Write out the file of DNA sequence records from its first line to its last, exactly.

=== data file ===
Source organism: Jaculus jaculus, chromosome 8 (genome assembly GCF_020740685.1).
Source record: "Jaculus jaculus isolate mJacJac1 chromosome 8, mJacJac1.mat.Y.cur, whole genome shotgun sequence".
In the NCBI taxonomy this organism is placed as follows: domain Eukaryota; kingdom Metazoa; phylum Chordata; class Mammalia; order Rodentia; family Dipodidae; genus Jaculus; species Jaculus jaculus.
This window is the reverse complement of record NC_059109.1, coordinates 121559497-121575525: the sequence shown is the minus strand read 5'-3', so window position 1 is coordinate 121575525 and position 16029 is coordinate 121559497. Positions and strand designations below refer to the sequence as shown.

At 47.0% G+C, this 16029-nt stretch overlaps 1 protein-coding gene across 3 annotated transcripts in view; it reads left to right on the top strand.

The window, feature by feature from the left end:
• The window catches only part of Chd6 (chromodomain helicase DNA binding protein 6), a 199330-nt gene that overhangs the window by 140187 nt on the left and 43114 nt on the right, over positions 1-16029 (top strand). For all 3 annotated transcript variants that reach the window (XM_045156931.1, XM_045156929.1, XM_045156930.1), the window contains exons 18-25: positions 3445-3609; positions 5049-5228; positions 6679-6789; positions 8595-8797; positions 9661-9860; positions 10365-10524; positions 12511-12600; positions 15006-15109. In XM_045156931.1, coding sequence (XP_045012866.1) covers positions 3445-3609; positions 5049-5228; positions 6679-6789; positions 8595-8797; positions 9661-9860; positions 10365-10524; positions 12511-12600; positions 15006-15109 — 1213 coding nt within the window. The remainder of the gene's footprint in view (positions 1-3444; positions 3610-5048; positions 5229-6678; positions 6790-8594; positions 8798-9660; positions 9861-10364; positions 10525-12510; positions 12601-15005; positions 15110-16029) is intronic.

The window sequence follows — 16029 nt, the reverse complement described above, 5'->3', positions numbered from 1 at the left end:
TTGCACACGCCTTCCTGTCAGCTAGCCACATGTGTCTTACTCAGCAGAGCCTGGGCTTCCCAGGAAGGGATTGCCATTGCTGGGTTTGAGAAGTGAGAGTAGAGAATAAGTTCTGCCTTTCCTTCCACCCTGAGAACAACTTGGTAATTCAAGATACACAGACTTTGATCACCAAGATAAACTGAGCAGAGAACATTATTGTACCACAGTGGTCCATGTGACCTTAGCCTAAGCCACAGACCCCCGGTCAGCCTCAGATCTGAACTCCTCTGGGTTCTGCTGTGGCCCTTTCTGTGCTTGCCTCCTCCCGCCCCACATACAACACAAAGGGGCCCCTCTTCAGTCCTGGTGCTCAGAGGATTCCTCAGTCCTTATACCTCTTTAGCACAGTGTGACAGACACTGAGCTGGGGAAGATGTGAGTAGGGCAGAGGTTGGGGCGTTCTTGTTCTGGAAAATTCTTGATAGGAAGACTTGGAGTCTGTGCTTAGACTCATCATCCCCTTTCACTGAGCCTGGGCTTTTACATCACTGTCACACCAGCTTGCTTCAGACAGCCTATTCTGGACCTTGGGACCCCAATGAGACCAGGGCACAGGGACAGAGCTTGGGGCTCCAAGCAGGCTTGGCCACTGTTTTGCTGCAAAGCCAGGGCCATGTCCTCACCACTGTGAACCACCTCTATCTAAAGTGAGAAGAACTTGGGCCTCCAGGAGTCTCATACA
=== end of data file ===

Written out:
Source organism: Jaculus jaculus, chromosome 8 (genome assembly GCF_020740685.1).
Source record: "Jaculus jaculus isolate mJacJac1 chromosome 8, mJacJac1.mat.Y.cur, whole genome shotgun sequence".
In the NCBI taxonomy this organism is placed as follows: domain Eukaryota; kingdom Metazoa; phylum Chordata; class Mammalia; order Rodentia; family Dipodidae; genus Jaculus; species Jaculus jaculus.
This window is the reverse complement of record NC_059109.1, coordinates 121559497-121575525: the sequence shown is the minus strand read 5'-3', so window position 1 is coordinate 121575525 and position 16029 is coordinate 121559497. Positions and strand designations below refer to the sequence as shown.

At 47.0% G+C, this 16029-nt stretch overlaps 1 protein-coding gene across 3 annotated transcripts in view; it reads left to right on the top strand.

The window, feature by feature from the left end:
• The window catches only part of Chd6 (chromodomain helicase DNA binding protein 6), a 199330-nt gene that overhangs the window by 140187 nt on the left and 43114 nt on the right, over positions 1-16029 (top strand). For all 3 annotated transcript variants that reach the window (XM_045156931.1, XM_045156929.1, XM_045156930.1), the window contains exons 18-25: positions 3445-3609; positions 5049-5228; positions 6679-6789; positions 8595-8797; positions 9661-9860; positions 10365-10524; positions 12511-12600; positions 15006-15109. In XM_045156931.1, coding sequence (XP_045012866.1) covers positions 3445-3609; positions 5049-5228; positions 6679-6789; positions 8595-8797; positions 9661-9860; positions 10365-10524; positions 12511-12600; positions 15006-15109 — 1213 coding nt within the window. The remainder of the gene's footprint in view (positions 1-3444; positions 3610-5048; positions 5229-6678; positions 6790-8594; positions 8798-9660; positions 9861-10364; positions 10525-12510; positions 12601-15005; positions 15110-16029) is intronic.

The window sequence follows — 16029 nt, the reverse complement described above, 5'->3', positions numbered from 1 at the left end:
TTGCACACGCCTTCCTGTCAGCTAGCCACATGTGTCTTACTCAGCAGAGCCTGGGCTTCCCAGGAAGGGATTGCCATTGCTGGGTTTGAGAAGTGAGAGTAGAGAATAAGTTCTGCCTTTCCTTCCACCCTGAGAACAACTTGGTAATTCAAGATACACAGACTTTGATCACCAAGATAAACTGAGCAGAGAACATTATTGTACCACAGTGGTCCATGTGACCTTAGCCTAAGCCACAGACCCCCGGTCAGCCTCAGATCTGAACTCCTCTGGGTTCTGCTGTGGCCCTTTCTGTGCTTGCCTCCTCCCGCCCCACATACAACACAAAGGGGCCCCTCTTCAGTCCTGGTGCTCAGAGGATTCCTCAGTCCTTATACCTCTTTAGCACAGTGTGACAGACACTGAGCTGGGGAAGATGTGAGTAGGGCAGAGGTTGGGGCGTTCTTGTTCTGGAAAATTCTTGATAGGAAGACTTGGAGTCTGTGCTTAGACTCATCATCCCCTTTCACTGAGCCTGGGCTTTTACATCACTGTCACACCAGCTTGCTTCAGACAGCCTATTCTGGACCTTGGGACCCCAATGAGACCAGGGCACAGGGACAGAGCTTGGGGCTCCAAGCAGGCTTGGCCACTGTTTTGCTGCAAAGCCAGGGCCATGTCCTCACCACTGTGAACCACCTCTATCTAAAGTGAGAAGAACTTGGGCCTCCAGGAGTCTCATACA